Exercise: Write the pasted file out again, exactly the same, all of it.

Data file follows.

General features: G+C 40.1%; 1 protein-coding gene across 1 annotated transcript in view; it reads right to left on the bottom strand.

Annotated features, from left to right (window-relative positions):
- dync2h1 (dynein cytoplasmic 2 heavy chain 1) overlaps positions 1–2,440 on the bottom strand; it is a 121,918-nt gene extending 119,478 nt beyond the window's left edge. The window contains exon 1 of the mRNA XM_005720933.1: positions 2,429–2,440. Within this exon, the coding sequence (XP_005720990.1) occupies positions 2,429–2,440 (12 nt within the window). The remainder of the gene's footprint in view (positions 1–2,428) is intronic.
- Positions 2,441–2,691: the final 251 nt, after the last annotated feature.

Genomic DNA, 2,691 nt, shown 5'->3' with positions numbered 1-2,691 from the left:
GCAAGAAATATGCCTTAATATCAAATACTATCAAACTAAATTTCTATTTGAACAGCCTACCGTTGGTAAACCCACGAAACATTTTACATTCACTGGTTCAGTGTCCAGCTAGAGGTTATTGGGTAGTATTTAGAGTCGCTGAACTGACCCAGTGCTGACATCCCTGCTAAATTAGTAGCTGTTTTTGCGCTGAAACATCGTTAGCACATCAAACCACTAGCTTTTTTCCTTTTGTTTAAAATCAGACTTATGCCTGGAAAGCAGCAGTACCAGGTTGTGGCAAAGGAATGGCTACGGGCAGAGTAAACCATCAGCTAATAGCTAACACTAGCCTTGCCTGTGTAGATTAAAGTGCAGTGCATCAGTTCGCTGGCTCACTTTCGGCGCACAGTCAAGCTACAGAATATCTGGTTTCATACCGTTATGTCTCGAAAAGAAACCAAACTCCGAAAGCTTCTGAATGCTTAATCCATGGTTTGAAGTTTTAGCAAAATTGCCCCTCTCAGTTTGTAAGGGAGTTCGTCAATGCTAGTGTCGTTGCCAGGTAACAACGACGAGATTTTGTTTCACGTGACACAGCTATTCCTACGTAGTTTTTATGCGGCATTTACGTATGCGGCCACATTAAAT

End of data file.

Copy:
General features: G+C 40.1%; 1 protein-coding gene across 1 annotated transcript in view; it reads right to left on the bottom strand.

Annotated features, from left to right (window-relative positions):
- dync2h1 (dynein cytoplasmic 2 heavy chain 1) overlaps positions 1–2,440 on the bottom strand; it is a 121,918-nt gene extending 119,478 nt beyond the window's left edge. The window contains exon 1 of the mRNA XM_005720933.1: positions 2,429–2,440. Within this exon, the coding sequence (XP_005720990.1) occupies positions 2,429–2,440 (12 nt within the window). The remainder of the gene's footprint in view (positions 1–2,428) is intronic.
- Positions 2,441–2,691: the final 251 nt, after the last annotated feature.

Genomic DNA, 2,691 nt, shown 5'->3' with positions numbered 1-2,691 from the left:
GCAAGAAATATGCCTTAATATCAAATACTATCAAACTAAATTTCTATTTGAACAGCCTACCGTTGGTAAACCCACGAAACATTTTACATTCACTGGTTCAGTGTCCAGCTAGAGGTTATTGGGTAGTATTTAGAGTCGCTGAACTGACCCAGTGCTGACATCCCTGCTAAATTAGTAGCTGTTTTTGCGCTGAAACATCGTTAGCACATCAAACCACTAGCTTTTTTCCTTTTGTTTAAAATCAGACTTATGCCTGGAAAGCAGCAGTACCAGGTTGTGGCAAAGGAATGGCTACGGGCAGAGTAAACCATCAGCTAATAGCTAACACTAGCCTTGCCTGTGTAGATTAAAGTGCAGTGCATCAGTTCGCTGGCTCACTTTCGGCGCACAGTCAAGCTACAGAATATCTGGTTTCATACCGTTATGTCTCGAAAAGAAACCAAACTCCGAAAGCTTCTGAATGCTTAATCCATGGTTTGAAGTTTTAGCAAAATTGCCCCTCTCAGTTTGTAAGGGAGTTCGTCAATGCTAGTGTCGTTGCCAGGTAACAACGACGAGATTTTGTTTCACGTGACACAGCTATTCCTACGTAGTTTTTATGCGGCATTTACGTATGCGGCCACATTAAAT